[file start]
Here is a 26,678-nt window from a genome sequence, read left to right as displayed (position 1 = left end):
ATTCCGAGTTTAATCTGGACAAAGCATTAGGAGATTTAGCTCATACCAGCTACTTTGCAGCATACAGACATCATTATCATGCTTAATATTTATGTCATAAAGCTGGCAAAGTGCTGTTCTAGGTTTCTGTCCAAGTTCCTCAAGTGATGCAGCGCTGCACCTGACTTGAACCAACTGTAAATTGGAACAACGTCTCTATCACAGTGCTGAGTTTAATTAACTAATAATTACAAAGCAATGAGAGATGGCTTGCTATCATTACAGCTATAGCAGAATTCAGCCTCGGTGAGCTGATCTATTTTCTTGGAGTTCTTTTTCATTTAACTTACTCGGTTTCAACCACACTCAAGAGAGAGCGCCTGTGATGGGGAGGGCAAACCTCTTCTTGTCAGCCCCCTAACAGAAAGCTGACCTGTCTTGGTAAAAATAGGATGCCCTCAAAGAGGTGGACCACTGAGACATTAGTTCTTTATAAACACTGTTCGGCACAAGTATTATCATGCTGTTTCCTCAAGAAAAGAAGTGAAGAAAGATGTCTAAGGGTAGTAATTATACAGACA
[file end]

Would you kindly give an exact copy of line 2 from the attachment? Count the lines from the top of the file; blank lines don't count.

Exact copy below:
ATTCCGAGTTTAATCTGGACAAAGCATTAGGAGATTTAGCTCATACCAGCTACTTTGCAGCATACAGACATCATTATCATGCTTAATATTTATGTCATAAAGCTGGCAAAGTGCTGTTCTAGGTTTCTGTCCAAGTTCCTCAAGTGATGCAGCGCTGCACCTGACTTGAACCAACTGTAAATTGGAACAACGTCTCTATCACAGTGCTGAGTTTAATTAACTAATAATTACAAAGCAATGAGAGATGGCTTGCTATCATTACAGCTATAGCAGAATTCAGCCTCGGTGAGCTGATCTATTTTCTTGGAGTTCTTTTTCATTTAACTTACTCGGTTTCAACCACACTCAAGAGAGAGCGCCTGTGATGGGGAGGGCAAACCTCTTCTTGTCAGCCCCCTAACAGAAAGCTGACCTGTCTTGGTAAAAATAGGATGCCCTCAAAGAGGTGGACCACTGAGACATTAGTTCTTTATAAACACTGTTCGGCACAAGTATTATCATGCTGTTTCCTCAAGAAAAGAAGTGAAGAAAGATGTCTAAGGGTAGTAATTATACAGACA